Magnetic resonance imaging as a potential tool for objective visualization of venous leakage in patients with veno-occlusive erectile dysfunction

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Date: March-April 2008
Publisher: Nature Publishing Group
Document Type: Clinical report
Length: 2,705 words
Lexile Measure: 1600L

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Duplex Doppler ultrasonography (DDU) and dynamic infusion pharmacocavernosometry are the conventional diagnostic methods currently used to assess veno-occlusive hemodynamic status of patients with erectile dysfunction (ED). Dynamic infusion pharmacocavernosography is the standard method for demonstrating and visualization of venous leakage. To assess the potential application and utility of magnetic resonance imaging (MRI) in demonstrating and visualizing venoocclusive dysfunction in patients with ED. A total of 28 patients, (32-56 years of age; mean 43.4 [+ or -] 7.2 years), with clinical symptoms of veno-occlusive ED participated in this study. All patients have undergone DDU and dynamic infusion pharmacocavernosometry and pharmacocavernosography to assess presence of venous leakage. Patients were then evaluated with MRI and enhancement by intracavernous injection of paramagnetic contrast agent and erection was induced by intracavernosal injection of pharmacological agents. Diagnosis of ED patients with venous leakage was confirmed in all 28 patients using DDU and dynamic infusion cavernosometry-cavernosography (DICC). Venous leakage was documented by conventional DICC in 21 of 28 patients (75%). Venoocclusive dysfunction in all patients was also assessed by MRI to localize distal, proximal or mixed locations of draining veins from the corpora cavernosa. MRI visualized venous leakage patients, in which DICC did not confirm venous leakage. MRI may be a useful diagnostic tool for assessing venoocclusive dysfunction in ED patients and may improve diagnosis of venous leakage visualization.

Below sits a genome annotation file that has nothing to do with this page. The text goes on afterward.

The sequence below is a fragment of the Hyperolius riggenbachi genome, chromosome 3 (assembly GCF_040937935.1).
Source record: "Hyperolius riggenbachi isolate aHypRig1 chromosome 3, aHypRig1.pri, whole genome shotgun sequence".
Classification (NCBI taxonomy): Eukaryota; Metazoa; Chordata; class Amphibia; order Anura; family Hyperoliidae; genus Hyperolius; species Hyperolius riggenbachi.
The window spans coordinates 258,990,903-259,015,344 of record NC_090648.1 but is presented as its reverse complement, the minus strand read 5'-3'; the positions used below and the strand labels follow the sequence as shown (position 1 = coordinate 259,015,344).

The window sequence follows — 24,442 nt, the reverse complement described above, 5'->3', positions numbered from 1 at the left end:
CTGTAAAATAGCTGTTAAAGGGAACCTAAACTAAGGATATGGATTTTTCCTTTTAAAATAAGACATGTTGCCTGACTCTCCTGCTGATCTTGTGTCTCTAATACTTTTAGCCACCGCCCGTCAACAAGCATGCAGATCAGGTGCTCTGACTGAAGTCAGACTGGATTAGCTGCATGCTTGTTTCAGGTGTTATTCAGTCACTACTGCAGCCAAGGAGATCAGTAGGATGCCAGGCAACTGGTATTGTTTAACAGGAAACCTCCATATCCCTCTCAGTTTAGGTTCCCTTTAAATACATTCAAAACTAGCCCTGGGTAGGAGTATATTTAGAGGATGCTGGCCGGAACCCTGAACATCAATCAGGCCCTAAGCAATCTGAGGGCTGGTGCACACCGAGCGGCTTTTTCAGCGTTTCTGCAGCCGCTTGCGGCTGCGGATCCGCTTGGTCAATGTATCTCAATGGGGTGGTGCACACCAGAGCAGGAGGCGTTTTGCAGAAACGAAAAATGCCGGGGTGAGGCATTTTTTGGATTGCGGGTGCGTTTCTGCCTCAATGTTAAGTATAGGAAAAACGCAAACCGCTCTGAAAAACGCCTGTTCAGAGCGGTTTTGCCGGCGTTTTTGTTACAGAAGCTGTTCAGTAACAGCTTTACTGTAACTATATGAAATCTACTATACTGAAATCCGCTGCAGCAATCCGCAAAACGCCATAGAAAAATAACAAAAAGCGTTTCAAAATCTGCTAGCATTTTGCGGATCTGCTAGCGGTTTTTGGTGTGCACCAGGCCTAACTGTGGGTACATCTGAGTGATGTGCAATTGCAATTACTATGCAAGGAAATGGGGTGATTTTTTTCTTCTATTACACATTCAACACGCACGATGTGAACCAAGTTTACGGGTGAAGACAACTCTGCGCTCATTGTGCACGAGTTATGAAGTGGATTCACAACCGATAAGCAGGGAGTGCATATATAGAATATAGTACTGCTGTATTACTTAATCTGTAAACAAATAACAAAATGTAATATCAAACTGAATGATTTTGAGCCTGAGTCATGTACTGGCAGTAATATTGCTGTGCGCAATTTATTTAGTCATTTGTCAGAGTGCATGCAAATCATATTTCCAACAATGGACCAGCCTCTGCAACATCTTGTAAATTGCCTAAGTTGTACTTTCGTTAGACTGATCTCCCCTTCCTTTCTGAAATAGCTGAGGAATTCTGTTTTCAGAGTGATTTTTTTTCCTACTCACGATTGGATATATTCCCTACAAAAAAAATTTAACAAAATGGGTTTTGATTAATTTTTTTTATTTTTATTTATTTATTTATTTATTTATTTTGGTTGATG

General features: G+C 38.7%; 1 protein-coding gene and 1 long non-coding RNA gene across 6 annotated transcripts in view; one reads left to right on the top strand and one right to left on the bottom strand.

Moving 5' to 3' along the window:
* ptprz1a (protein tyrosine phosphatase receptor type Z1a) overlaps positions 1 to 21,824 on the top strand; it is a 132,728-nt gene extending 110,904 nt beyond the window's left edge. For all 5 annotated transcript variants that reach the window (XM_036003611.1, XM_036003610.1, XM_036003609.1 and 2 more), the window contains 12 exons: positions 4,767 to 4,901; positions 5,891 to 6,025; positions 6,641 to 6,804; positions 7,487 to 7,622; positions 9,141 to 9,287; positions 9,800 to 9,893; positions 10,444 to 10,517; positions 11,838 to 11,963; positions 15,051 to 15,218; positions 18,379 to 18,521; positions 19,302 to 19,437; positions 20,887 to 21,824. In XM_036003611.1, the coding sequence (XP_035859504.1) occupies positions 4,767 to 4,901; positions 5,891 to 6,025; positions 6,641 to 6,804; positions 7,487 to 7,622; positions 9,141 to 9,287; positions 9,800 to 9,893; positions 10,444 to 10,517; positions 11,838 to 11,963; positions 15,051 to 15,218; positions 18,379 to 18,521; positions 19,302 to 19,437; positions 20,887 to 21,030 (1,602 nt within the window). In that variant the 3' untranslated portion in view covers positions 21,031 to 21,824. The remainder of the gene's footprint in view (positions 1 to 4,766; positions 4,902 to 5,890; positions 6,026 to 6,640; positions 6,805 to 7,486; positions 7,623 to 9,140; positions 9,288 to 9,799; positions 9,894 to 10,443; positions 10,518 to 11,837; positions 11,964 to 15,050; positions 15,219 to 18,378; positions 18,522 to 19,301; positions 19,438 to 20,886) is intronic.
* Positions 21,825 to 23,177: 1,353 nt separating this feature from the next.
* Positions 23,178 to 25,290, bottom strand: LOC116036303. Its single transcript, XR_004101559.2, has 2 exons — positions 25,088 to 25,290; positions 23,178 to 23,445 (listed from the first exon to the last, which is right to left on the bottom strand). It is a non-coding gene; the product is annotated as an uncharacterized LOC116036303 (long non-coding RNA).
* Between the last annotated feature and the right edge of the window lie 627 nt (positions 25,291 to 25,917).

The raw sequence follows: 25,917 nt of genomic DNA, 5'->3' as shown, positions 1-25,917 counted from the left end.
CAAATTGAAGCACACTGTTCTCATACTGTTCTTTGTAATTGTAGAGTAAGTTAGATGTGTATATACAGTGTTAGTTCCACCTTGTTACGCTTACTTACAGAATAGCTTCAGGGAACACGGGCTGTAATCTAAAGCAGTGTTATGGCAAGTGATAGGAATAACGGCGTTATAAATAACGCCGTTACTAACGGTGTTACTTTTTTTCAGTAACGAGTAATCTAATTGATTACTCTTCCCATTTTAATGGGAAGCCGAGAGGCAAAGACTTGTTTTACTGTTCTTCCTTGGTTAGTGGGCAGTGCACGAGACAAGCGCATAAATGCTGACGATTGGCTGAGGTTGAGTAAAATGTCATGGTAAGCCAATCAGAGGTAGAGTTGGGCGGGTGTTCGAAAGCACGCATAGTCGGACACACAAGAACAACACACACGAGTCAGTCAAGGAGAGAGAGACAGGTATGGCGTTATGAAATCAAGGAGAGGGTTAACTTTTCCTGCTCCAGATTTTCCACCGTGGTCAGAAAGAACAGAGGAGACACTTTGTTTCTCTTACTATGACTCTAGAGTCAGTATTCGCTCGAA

doi:10.1038/sj.ijir.3901607; published online 6 September 2007

Keywords: diagnostic testing; veno-occlusive erectile dysfunction; venous leakage; dynamic infusion pharmacocavernosography; magnetic resonance imaging

Introduction